U.S. property/casualty insurers are expected to pay homeowners and businesses an estimated $1.65 billion for insured property-loss claims from six catastrophes affecting 23 states in the second quarter, according to preliminary estimates by ISO’s Property Claim Services (PCS) unit.
This compares with insured losses of $5.1 billion in second-quarter 2003 and $2.8 billion in second-quarter 2002. The property/casualty industry posted its worst second quarter for catastrophe losses in 2001, with a record $6.2 billion in insured damage.
Catastrophe losses for the first half of this year now stand at $2.69 billion – the second lowest for insured losses during the past decade. The six-month period ended June 30 is also the second lowest in the decade for the number of catastrophic events – 11.
PCS estimates the six catastrophes in the quarter are expected to generate nearly 495,000 claims, of which more than 270,000 are from homeowners.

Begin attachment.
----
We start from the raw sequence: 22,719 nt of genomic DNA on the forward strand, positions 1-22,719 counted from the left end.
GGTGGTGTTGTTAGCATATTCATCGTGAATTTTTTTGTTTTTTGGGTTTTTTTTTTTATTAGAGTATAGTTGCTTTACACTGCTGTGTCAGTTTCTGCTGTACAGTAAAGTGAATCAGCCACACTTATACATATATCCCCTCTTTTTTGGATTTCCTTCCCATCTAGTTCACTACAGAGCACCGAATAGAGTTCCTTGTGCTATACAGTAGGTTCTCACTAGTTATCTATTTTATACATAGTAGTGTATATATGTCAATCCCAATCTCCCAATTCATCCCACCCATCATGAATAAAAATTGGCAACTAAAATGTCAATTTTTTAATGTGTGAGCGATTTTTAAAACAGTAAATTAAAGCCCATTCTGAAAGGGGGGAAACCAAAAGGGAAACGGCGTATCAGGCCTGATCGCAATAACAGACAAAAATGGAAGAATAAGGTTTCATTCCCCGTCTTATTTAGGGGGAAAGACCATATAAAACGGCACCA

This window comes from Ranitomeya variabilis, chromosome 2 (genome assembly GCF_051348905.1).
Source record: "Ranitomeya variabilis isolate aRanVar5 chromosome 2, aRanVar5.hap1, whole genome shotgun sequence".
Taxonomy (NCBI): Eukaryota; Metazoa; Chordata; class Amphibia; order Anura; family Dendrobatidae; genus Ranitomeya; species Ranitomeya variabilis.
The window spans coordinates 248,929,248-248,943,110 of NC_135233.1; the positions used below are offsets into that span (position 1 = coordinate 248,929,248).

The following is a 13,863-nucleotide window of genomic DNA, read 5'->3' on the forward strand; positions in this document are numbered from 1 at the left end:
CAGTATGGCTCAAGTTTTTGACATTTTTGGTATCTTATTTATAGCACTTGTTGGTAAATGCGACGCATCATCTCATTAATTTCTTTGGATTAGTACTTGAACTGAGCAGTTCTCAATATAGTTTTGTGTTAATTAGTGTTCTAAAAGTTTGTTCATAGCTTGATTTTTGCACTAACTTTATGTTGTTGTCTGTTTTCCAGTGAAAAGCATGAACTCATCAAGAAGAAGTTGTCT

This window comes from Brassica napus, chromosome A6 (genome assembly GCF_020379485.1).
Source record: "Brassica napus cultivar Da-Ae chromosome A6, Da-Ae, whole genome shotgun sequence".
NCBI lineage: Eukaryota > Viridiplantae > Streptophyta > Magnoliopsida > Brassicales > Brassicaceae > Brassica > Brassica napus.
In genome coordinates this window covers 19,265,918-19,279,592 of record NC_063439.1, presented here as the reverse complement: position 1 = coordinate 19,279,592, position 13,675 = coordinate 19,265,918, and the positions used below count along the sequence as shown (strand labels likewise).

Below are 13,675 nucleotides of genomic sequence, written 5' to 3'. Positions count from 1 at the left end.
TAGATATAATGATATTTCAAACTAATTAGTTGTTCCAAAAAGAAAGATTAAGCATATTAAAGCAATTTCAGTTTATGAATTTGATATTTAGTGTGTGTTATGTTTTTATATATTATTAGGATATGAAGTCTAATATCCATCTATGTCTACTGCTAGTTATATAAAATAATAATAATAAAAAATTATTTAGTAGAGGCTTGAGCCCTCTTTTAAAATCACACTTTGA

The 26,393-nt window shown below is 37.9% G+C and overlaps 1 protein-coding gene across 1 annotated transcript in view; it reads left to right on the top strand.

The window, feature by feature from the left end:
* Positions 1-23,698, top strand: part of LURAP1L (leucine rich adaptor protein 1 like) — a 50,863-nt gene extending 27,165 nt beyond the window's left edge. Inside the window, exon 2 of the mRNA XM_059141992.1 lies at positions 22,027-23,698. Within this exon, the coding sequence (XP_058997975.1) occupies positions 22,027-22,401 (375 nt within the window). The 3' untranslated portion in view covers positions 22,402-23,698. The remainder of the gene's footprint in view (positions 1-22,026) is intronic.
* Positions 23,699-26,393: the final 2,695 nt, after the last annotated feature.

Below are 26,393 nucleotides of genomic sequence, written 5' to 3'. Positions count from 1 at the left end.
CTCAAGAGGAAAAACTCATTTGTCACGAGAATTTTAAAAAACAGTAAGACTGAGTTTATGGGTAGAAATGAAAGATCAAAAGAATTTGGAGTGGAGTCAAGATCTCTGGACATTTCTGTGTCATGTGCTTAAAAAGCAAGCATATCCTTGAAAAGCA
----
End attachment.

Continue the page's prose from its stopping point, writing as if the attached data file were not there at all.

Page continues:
Severe weather, including high winds, hail, tornadoes, heavy rains and flooding, caused the insured damage associated with all six events.
At $295 million, Colorado topped the list of the most severely affected states, followed by Texas at $280 million, Oklahoma at $140 million, Missouri at $115 million and Illinois at $110 million.
ISO’s PCS unit defines a catastrophe as an event that causes $25 million or more in insured property losses and affects a significant number of property/casualty policyholders and insurers. PCS estimates represent anticipated insured loss on an industrywide basis arising from catastrophes, reflecting the total net insurance payment for personal and commercial property lines of insurance covering fixed property, personal property, vehicles, boats, related property items, business interruption and additional living expenses. The estimates exclude loss-adjustment expenses.
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